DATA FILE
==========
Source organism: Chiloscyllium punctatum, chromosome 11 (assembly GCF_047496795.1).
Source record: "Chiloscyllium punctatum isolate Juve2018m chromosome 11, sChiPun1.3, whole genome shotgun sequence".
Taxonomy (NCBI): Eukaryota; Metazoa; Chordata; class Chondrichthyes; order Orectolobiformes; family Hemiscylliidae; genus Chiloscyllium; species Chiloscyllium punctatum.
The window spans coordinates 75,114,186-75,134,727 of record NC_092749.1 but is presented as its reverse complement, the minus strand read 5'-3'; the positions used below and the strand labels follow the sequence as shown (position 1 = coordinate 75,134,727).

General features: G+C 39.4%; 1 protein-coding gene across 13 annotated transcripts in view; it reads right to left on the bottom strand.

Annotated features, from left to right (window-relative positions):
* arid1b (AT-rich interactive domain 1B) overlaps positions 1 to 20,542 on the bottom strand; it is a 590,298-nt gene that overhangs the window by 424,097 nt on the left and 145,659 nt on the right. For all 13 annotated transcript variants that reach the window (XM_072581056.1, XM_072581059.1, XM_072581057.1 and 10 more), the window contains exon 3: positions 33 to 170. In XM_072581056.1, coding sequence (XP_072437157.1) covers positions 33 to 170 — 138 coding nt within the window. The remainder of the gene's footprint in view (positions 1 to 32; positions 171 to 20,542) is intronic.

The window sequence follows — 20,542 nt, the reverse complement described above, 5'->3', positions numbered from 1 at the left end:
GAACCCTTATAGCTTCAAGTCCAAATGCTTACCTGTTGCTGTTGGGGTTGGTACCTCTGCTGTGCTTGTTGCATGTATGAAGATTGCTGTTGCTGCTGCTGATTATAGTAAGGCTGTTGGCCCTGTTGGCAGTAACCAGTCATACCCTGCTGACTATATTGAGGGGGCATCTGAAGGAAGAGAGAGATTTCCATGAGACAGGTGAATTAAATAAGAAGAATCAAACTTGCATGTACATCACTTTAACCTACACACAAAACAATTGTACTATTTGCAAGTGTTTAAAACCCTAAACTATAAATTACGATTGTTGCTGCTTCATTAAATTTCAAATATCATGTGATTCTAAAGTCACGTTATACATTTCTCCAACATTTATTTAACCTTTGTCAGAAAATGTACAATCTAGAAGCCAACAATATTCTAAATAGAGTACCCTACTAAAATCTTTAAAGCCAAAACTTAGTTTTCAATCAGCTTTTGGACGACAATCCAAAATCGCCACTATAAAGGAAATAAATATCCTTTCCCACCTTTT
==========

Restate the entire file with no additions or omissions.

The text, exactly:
Source organism: Chiloscyllium punctatum, chromosome 11 (assembly GCF_047496795.1).
Source record: "Chiloscyllium punctatum isolate Juve2018m chromosome 11, sChiPun1.3, whole genome shotgun sequence".
Taxonomy (NCBI): Eukaryota; Metazoa; Chordata; class Chondrichthyes; order Orectolobiformes; family Hemiscylliidae; genus Chiloscyllium; species Chiloscyllium punctatum.
The window spans coordinates 75,114,186-75,134,727 of record NC_092749.1 but is presented as its reverse complement, the minus strand read 5'-3'; the positions used below and the strand labels follow the sequence as shown (position 1 = coordinate 75,134,727).

General features: G+C 39.4%; 1 protein-coding gene across 13 annotated transcripts in view; it reads right to left on the bottom strand.

Annotated features, from left to right (window-relative positions):
* arid1b (AT-rich interactive domain 1B) overlaps positions 1 to 20,542 on the bottom strand; it is a 590,298-nt gene that overhangs the window by 424,097 nt on the left and 145,659 nt on the right. For all 13 annotated transcript variants that reach the window (XM_072581056.1, XM_072581059.1, XM_072581057.1 and 10 more), the window contains exon 3: positions 33 to 170. In XM_072581056.1, coding sequence (XP_072437157.1) covers positions 33 to 170 — 138 coding nt within the window. The remainder of the gene's footprint in view (positions 1 to 32; positions 171 to 20,542) is intronic.

The window sequence follows — 20,542 nt, the reverse complement described above, 5'->3', positions numbered from 1 at the left end:
GAACCCTTATAGCTTCAAGTCCAAATGCTTACCTGTTGCTGTTGGGGTTGGTACCTCTGCTGTGCTTGTTGCATGTATGAAGATTGCTGTTGCTGCTGCTGATTATAGTAAGGCTGTTGGCCCTGTTGGCAGTAACCAGTCATACCCTGCTGACTATATTGAGGGGGCATCTGAAGGAAGAGAGAGATTTCCATGAGACAGGTGAATTAAATAAGAAGAATCAAACTTGCATGTACATCACTTTAACCTACACACAAAACAATTGTACTATTTGCAAGTGTTTAAAACCCTAAACTATAAATTACGATTGTTGCTGCTTCATTAAATTTCAAATATCATGTGATTCTAAAGTCACGTTATACATTTCTCCAACATTTATTTAACCTTTGTCAGAAAATGTACAATCTAGAAGCCAACAATATTCTAAATAGAGTACCCTACTAAAATCTTTAAAGCCAAAACTTAGTTTTCAATCAGCTTTTGGACGACAATCCAAAATCGCCACTATAAAGGAAATAAATATCCTTTCCCACCTTTT